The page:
Much of Ingels’s design output is made up of easily digestible one-liners, which tend to become blander and more meaningless as they are repeated. The memorable sloped form of his “Mountain” housing complex, for example, completed in 2008 in the Ørestad district of Copenhagen, reappears in watered-down versions in designs for 79&Park in Stockholm, the Sluishuis housing block in Amsterdam, and Via 57 West in New York. In other projects, however, BIG refashions once radical architectural concepts, making them tasteful and unthreatening for his corporate clients. BIG’s “Woven City,” for example, a glorified office park designed for the Toyota Motor Corporation at the base of Mt. Fuji, creates the illusion of urban complexity by dressing up the same sterile scientific management theories that captivated early modernists with smart technologies like robots and driverless cars. Similarly, Ingels’s “Orb,” a kind of gigantic inflatable disco ball that was designed for the 2018 Burning Man festival, is a riff on the inflatables of Archigram’s Instant City, but now entirely hollowed out of their original meaning: what was once intended as a haven of social promiscuity, one that threatened to undermine the existing social order, has been literally transformed into an empty visual symbol.
Nor is Ingels alone in using vague and ultimately meaningless metaphors to obscure rather than clarify a building’s meaning. The smoothly contoured forms of Snøhetta’s King Abdulaziz Center for World Culture in Saudi Arabia, we are told, were inspired by the jagged rock formations found in the nearby desert. But by reaching back for inspiration to a time before history, the architects were conveniently able to sidestep the controversial politics of both the Saudi kingdom and the Aramco oil company, which commissioned it. Other architects have compared their buildings to sailboats, clouds, and woven baskets. (A trend partly prompted by the media’s own tendency to brand major new buildings with catchy but ultimately trivializing nicknames like the Shard, the Cheesegrater, and the Shawarma.)
Such practices can be partly dismissed as a canny marketing strategy—an understandable bid for attention in a world where even the most substantive work tends to get lost in the black hole of social media. But they can also be a clever way to gloss over inconvenient political truths. In this larger sense, they bring to mind Orwell’s famous observation that “When there is a gap between one’s real and one’s declared aims,” language is inevitably debased. They are a form of evasion, one that contributes to an atmosphere where truth itself has become relative.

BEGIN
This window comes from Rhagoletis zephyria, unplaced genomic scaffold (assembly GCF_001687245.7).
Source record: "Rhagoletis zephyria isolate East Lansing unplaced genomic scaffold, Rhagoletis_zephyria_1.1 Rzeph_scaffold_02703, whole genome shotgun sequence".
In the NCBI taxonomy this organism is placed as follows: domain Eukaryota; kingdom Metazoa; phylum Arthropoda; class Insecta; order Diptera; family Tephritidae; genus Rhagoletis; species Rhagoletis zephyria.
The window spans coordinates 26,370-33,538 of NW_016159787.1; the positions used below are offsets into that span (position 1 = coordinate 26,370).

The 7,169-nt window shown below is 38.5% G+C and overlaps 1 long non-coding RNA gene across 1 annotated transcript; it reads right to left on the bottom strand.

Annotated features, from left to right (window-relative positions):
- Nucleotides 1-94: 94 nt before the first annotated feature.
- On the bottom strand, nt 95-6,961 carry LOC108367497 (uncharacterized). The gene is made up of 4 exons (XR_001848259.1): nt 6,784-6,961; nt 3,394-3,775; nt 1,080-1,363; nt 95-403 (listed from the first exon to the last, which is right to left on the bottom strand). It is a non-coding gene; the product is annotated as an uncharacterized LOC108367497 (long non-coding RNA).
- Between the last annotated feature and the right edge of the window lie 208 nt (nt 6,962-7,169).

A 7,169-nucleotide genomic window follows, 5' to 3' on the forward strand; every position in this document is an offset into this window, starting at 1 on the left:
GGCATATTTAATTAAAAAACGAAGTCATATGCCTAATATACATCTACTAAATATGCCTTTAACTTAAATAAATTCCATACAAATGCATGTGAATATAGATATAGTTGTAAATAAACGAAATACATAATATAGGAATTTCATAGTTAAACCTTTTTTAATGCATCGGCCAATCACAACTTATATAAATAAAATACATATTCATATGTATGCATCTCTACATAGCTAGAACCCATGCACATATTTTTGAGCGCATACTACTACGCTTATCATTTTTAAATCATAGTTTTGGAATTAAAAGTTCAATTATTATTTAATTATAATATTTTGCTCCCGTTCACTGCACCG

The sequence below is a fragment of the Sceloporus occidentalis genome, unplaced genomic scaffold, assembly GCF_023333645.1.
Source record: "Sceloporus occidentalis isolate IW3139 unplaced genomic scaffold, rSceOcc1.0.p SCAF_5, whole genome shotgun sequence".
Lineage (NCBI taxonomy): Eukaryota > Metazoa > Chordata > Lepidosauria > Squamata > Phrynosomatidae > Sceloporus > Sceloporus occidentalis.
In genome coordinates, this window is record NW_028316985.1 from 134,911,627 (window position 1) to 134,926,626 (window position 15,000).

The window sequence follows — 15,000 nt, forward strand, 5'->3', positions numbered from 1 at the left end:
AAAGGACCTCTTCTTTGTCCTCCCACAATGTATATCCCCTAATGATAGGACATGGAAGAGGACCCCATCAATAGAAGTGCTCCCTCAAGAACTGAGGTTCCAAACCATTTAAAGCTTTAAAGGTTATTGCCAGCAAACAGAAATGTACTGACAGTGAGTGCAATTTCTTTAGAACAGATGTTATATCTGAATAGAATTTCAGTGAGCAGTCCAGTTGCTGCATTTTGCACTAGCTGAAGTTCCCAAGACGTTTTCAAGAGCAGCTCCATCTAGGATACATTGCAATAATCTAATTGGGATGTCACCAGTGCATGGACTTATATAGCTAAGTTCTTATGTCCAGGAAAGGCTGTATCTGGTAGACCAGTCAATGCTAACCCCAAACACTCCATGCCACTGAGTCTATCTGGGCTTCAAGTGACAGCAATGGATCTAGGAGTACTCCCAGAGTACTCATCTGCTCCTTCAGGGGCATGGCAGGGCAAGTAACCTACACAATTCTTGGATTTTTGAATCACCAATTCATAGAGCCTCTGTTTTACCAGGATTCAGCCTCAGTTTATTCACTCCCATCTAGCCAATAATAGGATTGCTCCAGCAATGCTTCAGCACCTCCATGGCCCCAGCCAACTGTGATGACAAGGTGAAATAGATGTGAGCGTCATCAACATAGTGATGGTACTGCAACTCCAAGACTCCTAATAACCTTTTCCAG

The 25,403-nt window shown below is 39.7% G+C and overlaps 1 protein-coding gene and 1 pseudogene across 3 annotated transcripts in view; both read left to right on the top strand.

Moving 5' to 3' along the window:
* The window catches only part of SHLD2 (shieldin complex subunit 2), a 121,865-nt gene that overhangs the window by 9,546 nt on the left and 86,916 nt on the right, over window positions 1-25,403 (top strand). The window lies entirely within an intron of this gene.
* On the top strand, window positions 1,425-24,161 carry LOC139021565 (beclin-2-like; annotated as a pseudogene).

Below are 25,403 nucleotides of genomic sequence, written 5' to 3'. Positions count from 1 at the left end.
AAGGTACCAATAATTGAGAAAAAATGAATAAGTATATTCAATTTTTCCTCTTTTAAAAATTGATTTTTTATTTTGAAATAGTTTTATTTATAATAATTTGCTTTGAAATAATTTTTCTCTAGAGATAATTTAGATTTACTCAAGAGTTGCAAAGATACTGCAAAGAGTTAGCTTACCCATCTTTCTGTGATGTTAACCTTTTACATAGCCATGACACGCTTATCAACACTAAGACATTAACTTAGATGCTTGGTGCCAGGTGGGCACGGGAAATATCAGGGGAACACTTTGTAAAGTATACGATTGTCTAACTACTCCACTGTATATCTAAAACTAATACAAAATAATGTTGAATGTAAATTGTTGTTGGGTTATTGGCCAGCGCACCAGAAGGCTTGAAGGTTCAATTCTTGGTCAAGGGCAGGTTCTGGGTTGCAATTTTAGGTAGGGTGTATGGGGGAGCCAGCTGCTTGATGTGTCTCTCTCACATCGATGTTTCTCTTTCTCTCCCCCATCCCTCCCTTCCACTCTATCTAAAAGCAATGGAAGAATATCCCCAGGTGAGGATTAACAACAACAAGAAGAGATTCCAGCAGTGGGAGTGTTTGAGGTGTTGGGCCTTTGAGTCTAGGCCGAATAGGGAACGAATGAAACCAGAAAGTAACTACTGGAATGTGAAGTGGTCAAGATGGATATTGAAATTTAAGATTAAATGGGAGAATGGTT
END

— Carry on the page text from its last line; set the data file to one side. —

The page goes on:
One way that architects have pushed back against the suffocating effects of the global marketplace has been through an incremental strategy of small-scale interventions that, when built up over time, can contribute to the overall regeneration of marginal communities. In the mid-1990s, for example, just as globalization was heating up, the French architects Anne Lacaton and Jean-Philippe Vassal began to develop an affordable housing model for working-class suburbs that sought to minimize waste while maximizing space and flexibility. Inspired by temporary shelters they saw on visits to Niger, they developed a vocabulary drawn from local “found” structures such as agricultural greenhouses, parking structures, and supermarkets. By the mid-aughts, in response to a national urban renewal plan that called for the demolition of 200,000 public housing units, they expanded on that idea, grafting greenhouse-like balconies onto the facade of a 1960s-era public housing project in Paris’s banlieue to create an environmental buffer zone while nearly doubling the size of the apartments. The experiment was repeated in three slab buildings in a 4,000-unit public housing development in Bordeaux.
More recently, in China, the architects Tiantian Xu of DnA and Wang Shu have both employed a form of “acupuncture urbanism” (a term coined by the Spanish city planner Manuel de Solà-Morales) to push back against a process of globalization that has gutted rural villages, as the young flee to cities in search of opportunity, leaving the old and infirm behind. In the rural county of Songyang, Tiantian Xu has revitalized several villages with carefully calibrated micro-interventions, transforming a cluster of abandoned farmers’ houses into studios and exhibition spaces, for example, to stimulate tourism and encourage e-commerce. Similarly, in the remote mountain village of Wencun, in Fuyang province, Wang Shu took inspiration from traditional Chinese landscape painting to create a meandering narrative composed of a series of interconnected “scenes,” with houses supported on concrete frames with rammed earth infill.